As for Bellow, I have primarily found an ally in his ability to foster insanity. He was able to, as if by way of the might of nature, break all rules. But I have also found Bellow’s tone to be quiet and purposeful. The storyteller in him clarifies precisely how things situate themselves in the world. For example in the novel Herzog (which is also my favourite), there is almost a mystical realism through which Bellow introduces Herzog’s mind. He does so without being aggressive. The narrative is at once both definitive and sceptical. Bellow’s nuances waver so accurately in length and rhythm that it perplexes a reader to the point when one begins to identify oneself completely with the character. I mean just digest the opening lines of the novel Herzog, “If I am out of my mind, it’s alright with me, thought Moses Herzog”.
Neruda, I adore, because he has been able to put eyes and tongues into every dumb and inanimate object and even as he is a poet of the masses, he is also the poet of solitary space. Indeed, his life, too, has been one which appeals to me with enormous intensity and I have at times tried to even imitate him, of course, without any success.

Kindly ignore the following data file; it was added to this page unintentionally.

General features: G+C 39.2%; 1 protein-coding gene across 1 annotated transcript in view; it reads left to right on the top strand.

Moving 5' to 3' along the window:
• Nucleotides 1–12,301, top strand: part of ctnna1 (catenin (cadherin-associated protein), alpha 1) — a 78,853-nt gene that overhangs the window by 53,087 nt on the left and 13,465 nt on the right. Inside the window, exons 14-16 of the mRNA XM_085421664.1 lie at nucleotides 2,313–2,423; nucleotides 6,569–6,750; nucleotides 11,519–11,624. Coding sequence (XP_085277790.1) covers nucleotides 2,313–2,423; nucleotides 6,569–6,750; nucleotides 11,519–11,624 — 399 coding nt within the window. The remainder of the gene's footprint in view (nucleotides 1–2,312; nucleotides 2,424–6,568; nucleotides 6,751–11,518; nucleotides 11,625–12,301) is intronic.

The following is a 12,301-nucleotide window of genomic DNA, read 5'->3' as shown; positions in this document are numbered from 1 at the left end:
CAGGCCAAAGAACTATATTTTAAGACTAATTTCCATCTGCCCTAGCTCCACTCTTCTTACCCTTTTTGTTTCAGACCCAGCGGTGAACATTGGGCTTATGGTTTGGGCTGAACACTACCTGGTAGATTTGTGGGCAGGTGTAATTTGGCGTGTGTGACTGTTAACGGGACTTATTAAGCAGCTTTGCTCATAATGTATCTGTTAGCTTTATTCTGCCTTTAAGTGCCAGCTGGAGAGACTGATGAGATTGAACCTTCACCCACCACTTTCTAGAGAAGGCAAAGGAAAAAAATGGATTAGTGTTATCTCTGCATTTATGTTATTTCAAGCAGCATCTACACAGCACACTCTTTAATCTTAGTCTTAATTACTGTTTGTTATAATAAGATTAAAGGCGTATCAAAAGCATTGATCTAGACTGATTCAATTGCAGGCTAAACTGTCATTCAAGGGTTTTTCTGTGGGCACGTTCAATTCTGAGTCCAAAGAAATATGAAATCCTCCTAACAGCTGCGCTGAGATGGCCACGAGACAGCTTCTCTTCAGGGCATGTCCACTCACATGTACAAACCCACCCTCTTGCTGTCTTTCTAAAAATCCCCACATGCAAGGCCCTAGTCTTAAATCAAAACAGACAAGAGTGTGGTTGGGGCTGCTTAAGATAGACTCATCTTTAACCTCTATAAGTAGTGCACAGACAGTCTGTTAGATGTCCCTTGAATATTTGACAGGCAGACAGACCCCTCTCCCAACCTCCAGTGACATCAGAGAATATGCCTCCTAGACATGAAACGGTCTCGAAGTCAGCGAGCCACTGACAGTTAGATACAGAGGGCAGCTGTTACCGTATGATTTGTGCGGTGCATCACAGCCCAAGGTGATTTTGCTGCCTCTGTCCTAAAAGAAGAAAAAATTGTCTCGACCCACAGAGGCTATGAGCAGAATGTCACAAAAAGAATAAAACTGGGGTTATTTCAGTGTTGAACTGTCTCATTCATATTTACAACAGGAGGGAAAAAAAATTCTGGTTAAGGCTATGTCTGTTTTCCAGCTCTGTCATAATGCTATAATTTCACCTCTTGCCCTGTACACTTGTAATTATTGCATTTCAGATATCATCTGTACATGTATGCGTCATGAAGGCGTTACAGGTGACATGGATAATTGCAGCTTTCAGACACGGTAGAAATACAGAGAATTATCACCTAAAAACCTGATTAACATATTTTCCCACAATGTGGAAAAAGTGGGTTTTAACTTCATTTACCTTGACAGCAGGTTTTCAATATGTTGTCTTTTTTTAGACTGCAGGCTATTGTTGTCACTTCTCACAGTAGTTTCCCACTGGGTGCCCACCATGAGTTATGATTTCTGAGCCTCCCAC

What motivated you to pursue career in defence and strategic studies?
There was absolutely no motivation whatsoever. In fact (as aforesaid), I wanted to be a teacher and not a conflict analyst. But since I don’t quite believe in destiny, I wonder how I came to pursue a career in conflict resolution. I guess it was because of the realisation that I would be an out and out mediocre or even a complete failure were I to pursue Philosophy, Artificial Intelligence and Neuroscience, the disciplines that attracted me most during my graduate and post-graduate years. I have had the good fortune of being tutored by some truly advanced minds and sitting at their feet in St. Stephen’s College and later in the University of Delhi brought forth the comprehension that I can never approximate their genius. Naturally, I had to run away, as if from intolerable brilliance. While in the United States and later years in government I sought the pedestrian calling of a conflict analyst. I have done this only in order to somehow survive the years of what I knew was going to be a rather worthless life.
What are some of the biggest security challenges for India in the North East in your opinion and how they can be countered?